Anemias are characterized by a decrease and erythrocytoses by an increase of the red cell mass. In most clinical situations, changes in red cell mass are inferred from the hemoglobin concentration or hematocrit. Some red cell disorders are associated with compensated hemolysis without or with only slight anemia. Their clinical manifestations are evident not by the effects of anemia but by changes associated with catabolism of hemoglobin such as an increase in serum bilirubin and, if sustained, cholelithiasis, decreased haptoglobin, and usually chronic reticulocytosis. Some red cells disorders are only showcased by morphologic abnormalities as exemplified by hereditary elliptocytosis unaccompanied by hemolysis or anemia, or by cyanosis such as that seen with methemoglobinemia and sulfhemoglobinemia.
The anemias have their principal effect by decreasing the oxygen-carrying capacity of blood and their severity is most conveniently considered in terms of blood hemoglobin concentration; however, oxygen-carrying capacity of blood is also influenced by red cell and plasma volumes. Anemia may cause symptoms because of tissue hypoxia (eg, fatigue, dyspnea on exertion). Some manifestations are also caused by compensatory attempts to ameliorate hypoxia (eg, hyperventilation, tachycardia, and increased cardiac output). These manifestations are a function of the severity and rapidity of onset of the anemia. Tissue hypoxia sensing is ubiquitous and is signaled by an increased level of hypoxia-inducible transcription factors (HIFs) HIF-1 and HIF-2. HIFs upregulate transcription of many genes, in addition to the principal erythropoietic factor erythropoietin (EPO), that are involved in erythropoiesis, but also in angiogenesis, energy metabolism, and iron balance. The classification of anemia distinguishes whether the anemia is inherited or acquired and considers new kinetic and molecular findings. Some anemic disorders can be accompanied by nonerythroid pathologic indicators, such as mutated red cell enzyme aldolase, which is also associated with glycogen storage disease and developmental disability in addition to hemolytic anemia.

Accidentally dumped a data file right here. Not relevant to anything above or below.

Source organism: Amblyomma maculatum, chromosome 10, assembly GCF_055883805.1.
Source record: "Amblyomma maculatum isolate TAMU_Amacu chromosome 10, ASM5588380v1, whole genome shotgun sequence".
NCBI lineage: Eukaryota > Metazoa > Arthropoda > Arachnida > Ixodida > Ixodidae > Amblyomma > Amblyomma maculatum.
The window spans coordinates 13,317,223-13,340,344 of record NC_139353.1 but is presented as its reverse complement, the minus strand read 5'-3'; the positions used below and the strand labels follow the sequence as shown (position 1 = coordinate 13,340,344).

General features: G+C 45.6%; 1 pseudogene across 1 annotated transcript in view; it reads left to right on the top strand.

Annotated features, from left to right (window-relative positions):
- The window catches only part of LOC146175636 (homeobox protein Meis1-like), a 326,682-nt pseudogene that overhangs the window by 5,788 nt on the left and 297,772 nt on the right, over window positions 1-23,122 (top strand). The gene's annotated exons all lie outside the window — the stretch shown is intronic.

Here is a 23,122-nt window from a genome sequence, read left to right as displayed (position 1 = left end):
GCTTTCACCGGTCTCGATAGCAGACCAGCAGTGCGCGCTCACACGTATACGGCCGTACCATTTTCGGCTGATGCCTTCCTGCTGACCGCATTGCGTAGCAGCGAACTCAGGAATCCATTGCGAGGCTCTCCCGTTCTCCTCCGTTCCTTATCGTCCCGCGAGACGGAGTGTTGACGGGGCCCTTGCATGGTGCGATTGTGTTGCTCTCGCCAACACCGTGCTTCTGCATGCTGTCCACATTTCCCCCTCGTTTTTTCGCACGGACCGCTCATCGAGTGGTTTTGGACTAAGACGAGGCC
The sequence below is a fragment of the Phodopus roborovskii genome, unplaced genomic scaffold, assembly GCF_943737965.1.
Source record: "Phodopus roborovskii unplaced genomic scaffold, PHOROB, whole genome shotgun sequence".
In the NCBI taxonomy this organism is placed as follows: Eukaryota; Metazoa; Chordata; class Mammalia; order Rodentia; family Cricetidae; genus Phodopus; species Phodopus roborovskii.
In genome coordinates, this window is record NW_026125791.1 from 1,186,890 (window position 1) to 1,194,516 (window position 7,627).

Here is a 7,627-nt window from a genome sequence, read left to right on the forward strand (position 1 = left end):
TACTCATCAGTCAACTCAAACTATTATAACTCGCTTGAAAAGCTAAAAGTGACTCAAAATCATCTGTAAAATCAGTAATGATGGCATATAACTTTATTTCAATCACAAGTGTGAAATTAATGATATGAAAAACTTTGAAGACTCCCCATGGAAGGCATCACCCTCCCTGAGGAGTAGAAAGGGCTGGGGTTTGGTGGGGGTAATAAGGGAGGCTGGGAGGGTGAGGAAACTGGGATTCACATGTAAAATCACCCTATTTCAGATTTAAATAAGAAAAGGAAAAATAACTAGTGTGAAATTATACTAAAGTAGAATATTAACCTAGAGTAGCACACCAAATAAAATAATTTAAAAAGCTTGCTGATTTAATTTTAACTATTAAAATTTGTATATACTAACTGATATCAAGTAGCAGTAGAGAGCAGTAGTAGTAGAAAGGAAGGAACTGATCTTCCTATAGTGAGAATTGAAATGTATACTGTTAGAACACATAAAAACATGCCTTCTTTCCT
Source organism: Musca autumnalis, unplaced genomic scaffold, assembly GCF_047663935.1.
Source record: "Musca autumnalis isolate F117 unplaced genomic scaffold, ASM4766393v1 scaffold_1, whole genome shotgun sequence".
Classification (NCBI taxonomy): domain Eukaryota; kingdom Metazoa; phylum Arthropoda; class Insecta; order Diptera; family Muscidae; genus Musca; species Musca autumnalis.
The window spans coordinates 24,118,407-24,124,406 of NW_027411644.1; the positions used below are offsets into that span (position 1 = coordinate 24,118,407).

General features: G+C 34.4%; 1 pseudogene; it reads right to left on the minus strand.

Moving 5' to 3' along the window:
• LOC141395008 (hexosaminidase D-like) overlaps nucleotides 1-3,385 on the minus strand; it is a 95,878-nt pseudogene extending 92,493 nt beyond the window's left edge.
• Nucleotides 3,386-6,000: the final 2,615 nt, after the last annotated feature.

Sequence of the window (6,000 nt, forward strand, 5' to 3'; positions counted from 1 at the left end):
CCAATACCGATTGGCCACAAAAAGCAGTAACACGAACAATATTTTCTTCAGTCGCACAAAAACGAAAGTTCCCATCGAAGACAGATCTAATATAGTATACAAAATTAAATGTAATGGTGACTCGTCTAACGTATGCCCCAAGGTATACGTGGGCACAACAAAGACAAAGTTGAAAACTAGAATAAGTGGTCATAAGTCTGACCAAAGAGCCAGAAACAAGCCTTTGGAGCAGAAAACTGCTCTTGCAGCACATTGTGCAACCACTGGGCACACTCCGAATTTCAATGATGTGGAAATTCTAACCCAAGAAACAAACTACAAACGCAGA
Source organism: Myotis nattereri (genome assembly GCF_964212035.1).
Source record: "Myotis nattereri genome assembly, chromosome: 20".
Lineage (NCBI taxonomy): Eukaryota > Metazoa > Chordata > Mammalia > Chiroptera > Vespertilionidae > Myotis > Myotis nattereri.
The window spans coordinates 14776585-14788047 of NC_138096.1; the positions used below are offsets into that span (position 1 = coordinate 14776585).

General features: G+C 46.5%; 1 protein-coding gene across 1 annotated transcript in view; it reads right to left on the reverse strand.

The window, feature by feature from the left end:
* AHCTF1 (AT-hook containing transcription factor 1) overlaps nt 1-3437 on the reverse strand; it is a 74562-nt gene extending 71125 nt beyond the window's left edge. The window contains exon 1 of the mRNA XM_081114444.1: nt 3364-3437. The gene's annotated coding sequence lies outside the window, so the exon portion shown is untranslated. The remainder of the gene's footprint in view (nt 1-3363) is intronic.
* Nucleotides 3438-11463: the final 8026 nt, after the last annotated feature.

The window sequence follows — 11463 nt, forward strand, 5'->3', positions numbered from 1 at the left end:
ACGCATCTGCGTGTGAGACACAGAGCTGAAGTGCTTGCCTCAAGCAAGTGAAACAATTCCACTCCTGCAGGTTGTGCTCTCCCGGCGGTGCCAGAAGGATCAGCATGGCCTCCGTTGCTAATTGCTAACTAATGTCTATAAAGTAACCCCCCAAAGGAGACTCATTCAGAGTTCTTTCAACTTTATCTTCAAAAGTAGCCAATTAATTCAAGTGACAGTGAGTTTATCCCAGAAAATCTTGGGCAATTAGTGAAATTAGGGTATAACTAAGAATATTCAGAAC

The erythrocytoses are often referred to as polycythemia. In this and related chapters, we have chosen to refer to polycythemia vera as simply polycythemia and other primary and secondary increases in red cell mass as erythrocytosis. Increased red cell mass has been variably termed either erythrocytosis or polycythemia; no clear consensus for either term has been achieved. Some interpret the meaning of polycythemia to imply that several hematopoietic lineages are increased—ie, erythrocytosis, neutrophilia, and thrombocytosis. In that case the only form of polycythemia, which includes erythrocytosis, is polycythemia vera. An editor of earlier editions of Williams Hematology, the late Allan Erslev, argued that the proper meaning of polycythemia is “too many cells in the blood.” This chapter will reserve the term polycythemia to mean polycythemia vera. The erythrocytoses are most conveniently expressed in terms of the packed red cell volume (hematocrit), because their clinical manifestations are primarily related to the expanded red cell mass and resulting increased viscosity of blood, and other specific features related to the pathophysiology stemming from a molecular causative defect (eg, thrombosis in polycythemia vera and Chuvash erythrocytosis [also Chuvash polycythemia], ...